(Bloomberg) --The U.S. Supreme Court on Tuesday dropped a high-profile case over government access to emails stored overseas after both sides said a new federal law stripped the case of any practical significance.
The case, which pitted the Justice Department against Microsoft Corp., had loomed as a major clash over digital privacy and international law enforcement. It stemmed from a federal drug-trafficking investigation and the Justice Department’s use of a 1986 law to seek emails from an unidentified account kept on a Microsoft server in Ireland.
During arguments in February, some justices suggested they would prefer letting Congress address the issue rather than resolving it based on a decades-old statute. The court had been set to rule by June.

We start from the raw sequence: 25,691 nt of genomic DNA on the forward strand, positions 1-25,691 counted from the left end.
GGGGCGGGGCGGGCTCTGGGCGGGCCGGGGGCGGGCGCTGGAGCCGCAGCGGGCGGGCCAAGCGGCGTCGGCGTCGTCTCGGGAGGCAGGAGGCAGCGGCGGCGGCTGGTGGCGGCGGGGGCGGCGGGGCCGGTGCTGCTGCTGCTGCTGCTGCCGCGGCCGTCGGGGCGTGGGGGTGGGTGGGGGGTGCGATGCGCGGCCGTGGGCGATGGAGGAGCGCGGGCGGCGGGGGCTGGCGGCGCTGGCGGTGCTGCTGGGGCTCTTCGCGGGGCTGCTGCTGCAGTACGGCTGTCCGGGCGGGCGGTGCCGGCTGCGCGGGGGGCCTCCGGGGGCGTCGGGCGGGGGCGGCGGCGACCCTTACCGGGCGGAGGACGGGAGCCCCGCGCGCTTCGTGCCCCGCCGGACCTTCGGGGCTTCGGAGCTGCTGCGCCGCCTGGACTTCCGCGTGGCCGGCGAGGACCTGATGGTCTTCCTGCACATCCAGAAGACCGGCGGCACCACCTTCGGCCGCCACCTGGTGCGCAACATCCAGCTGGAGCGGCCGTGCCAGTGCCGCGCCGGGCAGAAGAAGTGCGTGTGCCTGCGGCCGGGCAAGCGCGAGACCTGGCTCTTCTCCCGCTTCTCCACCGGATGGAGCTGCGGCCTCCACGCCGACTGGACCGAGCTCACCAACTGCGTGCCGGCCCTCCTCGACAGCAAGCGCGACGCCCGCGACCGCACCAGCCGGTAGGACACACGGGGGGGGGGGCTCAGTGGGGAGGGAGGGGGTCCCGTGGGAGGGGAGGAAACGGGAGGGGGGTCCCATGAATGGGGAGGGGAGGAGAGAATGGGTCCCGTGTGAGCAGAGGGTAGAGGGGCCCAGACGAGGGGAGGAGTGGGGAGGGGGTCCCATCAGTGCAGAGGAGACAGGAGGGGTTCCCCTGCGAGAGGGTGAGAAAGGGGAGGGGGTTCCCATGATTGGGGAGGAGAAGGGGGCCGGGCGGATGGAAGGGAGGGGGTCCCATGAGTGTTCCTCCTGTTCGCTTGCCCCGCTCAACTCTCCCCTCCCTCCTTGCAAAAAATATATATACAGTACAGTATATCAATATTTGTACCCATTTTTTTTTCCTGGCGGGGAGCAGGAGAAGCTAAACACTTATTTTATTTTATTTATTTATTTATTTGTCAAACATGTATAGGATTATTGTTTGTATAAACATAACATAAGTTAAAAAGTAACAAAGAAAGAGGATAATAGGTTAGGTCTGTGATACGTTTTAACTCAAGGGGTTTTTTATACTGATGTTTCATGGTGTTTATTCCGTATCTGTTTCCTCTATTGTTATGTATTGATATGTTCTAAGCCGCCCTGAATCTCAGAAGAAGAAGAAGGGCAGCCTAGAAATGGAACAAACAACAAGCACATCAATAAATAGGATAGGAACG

The new law, enacted March 23 as part of a massive government spending bill, lays out rules for international data requests by law enforcement. It gives tech companies an easier way to navigate conflicts between government demands and customer privacy expectations.
The high court, in an unsigned opinion, said the government has obtained a warrant under the new law.
"The parties agree that the new warrant has replaced the original warrant. This case, therefore, has become moot," the court said.
The Justice Department and Microsoft both supported the new measure, the Clarifying Lawful Overseas Use of Data Act. The CLOUD Act, as it’s known, makes clear that U.S. warrants apply around the world and clarifies what data the government can access. It sets up a process for providers to challenge U.S. warrants and notify foreign governments so they can object.
The measure also creates rules for American companies when they receive information requests from foreign governments. The U.S. will be able to make agreements with other nations governing access.
The case is United States v. Microsoft, 17-2.